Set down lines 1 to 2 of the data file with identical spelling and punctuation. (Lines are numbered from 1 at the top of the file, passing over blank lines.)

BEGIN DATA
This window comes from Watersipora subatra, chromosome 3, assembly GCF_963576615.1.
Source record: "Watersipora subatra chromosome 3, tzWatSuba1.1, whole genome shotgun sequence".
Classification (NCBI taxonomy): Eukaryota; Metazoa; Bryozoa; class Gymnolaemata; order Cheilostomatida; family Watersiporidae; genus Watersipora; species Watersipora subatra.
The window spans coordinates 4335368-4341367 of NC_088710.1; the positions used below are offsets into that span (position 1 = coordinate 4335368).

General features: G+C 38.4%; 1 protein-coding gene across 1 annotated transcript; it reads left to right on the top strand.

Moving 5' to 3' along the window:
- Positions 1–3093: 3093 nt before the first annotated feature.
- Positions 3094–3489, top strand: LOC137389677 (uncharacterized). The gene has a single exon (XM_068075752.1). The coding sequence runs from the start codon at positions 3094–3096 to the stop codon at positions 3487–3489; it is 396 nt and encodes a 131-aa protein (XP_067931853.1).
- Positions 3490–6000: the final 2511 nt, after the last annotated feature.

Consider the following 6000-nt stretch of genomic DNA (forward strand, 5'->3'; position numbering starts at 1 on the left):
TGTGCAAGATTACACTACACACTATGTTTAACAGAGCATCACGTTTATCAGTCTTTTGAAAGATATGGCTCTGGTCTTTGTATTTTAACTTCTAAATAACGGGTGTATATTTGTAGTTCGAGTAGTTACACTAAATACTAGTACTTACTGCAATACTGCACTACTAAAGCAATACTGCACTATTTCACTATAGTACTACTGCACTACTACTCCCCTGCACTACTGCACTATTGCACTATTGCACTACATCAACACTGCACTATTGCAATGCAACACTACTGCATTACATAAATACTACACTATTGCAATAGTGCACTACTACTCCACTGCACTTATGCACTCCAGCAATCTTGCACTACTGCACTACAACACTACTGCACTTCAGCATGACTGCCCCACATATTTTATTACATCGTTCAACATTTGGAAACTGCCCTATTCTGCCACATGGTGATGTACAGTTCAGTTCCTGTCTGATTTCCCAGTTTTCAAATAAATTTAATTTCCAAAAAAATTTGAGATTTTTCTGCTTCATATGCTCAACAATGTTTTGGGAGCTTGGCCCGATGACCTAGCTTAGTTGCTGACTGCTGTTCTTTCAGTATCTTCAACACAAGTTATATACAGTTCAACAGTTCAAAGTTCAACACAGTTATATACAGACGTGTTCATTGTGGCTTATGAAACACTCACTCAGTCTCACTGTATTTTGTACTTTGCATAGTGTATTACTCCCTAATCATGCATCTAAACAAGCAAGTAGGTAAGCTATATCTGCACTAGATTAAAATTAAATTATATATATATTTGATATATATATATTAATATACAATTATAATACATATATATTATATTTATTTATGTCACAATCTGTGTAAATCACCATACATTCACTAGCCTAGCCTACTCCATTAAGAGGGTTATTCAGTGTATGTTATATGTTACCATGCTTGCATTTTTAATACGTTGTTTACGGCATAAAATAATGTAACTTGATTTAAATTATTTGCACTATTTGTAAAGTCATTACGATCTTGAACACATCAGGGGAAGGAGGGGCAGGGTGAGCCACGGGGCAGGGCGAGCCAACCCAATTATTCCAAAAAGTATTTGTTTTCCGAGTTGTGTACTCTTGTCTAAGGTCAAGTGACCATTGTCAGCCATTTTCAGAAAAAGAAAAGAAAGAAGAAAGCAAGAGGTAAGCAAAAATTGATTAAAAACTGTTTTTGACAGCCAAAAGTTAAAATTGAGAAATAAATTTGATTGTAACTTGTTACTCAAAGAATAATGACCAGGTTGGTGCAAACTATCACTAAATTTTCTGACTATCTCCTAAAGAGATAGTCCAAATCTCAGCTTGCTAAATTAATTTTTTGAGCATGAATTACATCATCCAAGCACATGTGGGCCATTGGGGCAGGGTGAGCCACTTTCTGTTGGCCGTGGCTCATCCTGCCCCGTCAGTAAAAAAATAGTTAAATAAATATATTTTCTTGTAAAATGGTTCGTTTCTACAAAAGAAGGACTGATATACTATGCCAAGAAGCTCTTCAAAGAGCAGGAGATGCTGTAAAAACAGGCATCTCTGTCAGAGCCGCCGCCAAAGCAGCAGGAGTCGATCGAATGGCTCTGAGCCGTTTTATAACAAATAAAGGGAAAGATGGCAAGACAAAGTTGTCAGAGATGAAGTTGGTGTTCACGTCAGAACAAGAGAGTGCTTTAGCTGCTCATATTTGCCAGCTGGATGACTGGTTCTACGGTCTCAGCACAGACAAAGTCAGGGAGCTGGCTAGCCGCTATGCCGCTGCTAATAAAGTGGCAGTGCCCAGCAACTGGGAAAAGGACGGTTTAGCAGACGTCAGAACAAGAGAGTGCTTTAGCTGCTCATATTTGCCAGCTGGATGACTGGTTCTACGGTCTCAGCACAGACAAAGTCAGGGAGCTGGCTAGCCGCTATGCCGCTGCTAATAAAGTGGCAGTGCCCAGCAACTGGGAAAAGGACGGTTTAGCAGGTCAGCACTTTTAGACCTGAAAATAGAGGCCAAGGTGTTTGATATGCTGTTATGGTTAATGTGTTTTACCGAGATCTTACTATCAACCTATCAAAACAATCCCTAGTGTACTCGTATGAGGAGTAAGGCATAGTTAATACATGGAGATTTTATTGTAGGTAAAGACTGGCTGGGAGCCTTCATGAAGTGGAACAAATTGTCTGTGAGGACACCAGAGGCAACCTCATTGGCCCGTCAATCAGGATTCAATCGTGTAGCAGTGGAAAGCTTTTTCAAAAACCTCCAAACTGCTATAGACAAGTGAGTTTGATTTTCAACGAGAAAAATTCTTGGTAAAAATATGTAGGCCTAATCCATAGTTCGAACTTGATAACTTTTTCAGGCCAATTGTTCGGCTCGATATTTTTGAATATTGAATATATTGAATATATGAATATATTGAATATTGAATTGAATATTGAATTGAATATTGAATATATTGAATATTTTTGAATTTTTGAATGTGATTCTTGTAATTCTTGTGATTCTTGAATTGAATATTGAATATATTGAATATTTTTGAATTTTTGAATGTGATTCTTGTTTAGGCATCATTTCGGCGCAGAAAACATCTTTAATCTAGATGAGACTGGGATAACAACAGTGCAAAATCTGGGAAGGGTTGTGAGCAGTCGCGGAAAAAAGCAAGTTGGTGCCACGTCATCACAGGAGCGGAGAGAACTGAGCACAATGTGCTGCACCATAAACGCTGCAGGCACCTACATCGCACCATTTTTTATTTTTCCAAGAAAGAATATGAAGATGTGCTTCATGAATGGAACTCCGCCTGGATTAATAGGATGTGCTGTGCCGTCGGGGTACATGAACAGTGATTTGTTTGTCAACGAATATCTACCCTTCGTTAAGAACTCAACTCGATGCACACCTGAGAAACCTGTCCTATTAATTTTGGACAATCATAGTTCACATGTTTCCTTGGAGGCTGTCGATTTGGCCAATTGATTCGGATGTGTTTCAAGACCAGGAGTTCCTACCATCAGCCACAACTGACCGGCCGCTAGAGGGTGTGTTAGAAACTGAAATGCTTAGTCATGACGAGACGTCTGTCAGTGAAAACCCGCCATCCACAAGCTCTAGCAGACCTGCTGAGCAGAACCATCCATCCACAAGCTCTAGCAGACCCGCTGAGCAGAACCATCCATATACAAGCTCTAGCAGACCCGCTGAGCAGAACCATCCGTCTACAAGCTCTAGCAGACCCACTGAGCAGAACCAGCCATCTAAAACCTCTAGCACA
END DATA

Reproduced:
This window comes from Watersipora subatra, chromosome 3, assembly GCF_963576615.1.
Source record: "Watersipora subatra chromosome 3, tzWatSuba1.1, whole genome shotgun sequence".